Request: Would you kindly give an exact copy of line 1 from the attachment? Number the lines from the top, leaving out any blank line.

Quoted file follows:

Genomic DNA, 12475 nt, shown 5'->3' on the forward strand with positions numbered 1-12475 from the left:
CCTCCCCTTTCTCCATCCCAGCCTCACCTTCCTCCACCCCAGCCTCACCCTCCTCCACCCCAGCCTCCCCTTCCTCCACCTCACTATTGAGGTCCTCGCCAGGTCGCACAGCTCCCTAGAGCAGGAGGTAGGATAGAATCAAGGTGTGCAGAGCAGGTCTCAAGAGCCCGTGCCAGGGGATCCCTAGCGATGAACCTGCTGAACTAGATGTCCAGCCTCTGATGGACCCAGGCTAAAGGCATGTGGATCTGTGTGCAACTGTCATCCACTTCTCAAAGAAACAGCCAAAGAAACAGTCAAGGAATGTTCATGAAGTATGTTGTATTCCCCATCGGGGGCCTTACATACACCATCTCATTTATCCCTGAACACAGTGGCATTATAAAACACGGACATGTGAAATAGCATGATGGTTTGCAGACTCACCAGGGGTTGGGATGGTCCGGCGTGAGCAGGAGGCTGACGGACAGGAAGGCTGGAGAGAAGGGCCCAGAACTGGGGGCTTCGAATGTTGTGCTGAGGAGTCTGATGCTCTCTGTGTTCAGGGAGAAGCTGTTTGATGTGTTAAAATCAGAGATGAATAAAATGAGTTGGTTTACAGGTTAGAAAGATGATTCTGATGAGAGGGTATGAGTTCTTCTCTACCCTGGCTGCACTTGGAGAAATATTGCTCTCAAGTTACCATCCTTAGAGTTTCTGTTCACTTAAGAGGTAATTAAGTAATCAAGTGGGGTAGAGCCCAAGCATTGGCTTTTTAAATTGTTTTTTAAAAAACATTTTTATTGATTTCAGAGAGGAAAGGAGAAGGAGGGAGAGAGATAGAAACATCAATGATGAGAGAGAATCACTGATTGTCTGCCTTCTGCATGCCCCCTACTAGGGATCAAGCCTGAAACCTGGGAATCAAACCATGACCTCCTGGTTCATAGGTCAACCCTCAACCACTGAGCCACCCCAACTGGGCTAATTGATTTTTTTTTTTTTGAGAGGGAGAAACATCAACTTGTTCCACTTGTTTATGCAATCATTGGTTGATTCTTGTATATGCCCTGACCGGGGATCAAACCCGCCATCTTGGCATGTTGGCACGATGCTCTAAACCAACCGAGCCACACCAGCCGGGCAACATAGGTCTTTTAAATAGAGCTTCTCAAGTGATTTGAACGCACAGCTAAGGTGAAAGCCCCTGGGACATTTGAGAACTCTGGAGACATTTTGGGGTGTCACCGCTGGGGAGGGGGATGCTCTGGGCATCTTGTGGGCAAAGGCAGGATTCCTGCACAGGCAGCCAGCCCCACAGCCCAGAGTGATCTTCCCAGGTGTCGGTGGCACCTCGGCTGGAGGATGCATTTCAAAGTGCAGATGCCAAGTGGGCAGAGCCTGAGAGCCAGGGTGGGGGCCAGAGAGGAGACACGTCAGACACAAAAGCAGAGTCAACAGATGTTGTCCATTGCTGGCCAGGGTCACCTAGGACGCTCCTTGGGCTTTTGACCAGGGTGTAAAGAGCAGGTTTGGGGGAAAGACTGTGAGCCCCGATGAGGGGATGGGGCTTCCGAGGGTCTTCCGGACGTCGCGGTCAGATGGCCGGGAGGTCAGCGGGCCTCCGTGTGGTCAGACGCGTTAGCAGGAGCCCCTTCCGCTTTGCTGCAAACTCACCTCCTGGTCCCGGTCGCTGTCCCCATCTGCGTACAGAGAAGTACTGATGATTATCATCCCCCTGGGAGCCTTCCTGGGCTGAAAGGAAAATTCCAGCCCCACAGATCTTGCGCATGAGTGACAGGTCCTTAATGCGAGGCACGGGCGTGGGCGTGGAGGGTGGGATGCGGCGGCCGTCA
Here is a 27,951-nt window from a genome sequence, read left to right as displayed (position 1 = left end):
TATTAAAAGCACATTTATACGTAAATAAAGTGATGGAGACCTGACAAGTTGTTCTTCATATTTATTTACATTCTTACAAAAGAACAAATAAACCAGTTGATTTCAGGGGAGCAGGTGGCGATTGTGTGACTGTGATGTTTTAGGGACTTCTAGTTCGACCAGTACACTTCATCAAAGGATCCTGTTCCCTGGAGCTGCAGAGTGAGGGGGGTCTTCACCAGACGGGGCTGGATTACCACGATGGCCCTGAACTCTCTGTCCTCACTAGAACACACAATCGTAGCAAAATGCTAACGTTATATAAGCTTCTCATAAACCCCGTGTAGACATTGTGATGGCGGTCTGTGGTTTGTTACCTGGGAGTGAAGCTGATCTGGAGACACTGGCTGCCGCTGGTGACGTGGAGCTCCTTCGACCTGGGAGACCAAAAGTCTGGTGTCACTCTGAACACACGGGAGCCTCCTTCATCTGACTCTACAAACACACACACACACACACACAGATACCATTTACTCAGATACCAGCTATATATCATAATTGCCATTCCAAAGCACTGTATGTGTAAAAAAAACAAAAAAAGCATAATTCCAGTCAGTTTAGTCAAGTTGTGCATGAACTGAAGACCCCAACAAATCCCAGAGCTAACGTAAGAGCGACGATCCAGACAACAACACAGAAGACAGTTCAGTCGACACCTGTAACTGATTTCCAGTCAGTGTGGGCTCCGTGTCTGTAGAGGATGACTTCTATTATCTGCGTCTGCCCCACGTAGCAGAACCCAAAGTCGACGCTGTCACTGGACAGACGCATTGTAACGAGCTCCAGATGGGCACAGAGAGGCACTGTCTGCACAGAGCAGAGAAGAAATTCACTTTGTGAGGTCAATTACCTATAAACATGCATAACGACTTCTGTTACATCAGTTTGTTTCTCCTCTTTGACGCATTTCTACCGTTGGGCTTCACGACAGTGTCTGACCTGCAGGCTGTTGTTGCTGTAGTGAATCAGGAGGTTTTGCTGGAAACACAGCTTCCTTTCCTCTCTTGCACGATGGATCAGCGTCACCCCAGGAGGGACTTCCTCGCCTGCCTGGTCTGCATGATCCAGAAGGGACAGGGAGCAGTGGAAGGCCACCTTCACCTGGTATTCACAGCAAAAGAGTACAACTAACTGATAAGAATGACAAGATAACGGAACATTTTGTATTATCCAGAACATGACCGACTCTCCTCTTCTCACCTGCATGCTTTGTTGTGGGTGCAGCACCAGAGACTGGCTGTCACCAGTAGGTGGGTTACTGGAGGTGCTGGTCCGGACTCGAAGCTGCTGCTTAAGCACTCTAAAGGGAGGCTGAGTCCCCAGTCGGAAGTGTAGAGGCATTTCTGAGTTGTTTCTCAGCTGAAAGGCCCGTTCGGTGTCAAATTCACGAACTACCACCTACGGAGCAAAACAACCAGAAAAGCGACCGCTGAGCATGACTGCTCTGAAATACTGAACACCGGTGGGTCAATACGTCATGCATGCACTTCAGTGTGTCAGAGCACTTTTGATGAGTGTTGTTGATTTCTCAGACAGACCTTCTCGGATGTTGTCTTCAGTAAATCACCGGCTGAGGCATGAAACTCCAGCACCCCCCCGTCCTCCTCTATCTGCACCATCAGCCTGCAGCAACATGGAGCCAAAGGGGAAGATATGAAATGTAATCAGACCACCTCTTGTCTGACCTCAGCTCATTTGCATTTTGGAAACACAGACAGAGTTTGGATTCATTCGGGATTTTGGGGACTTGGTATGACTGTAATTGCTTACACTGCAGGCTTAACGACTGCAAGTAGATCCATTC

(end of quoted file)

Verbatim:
Genomic DNA, 12475 nt, shown 5'->3' on the forward strand with positions numbered 1-12475 from the left: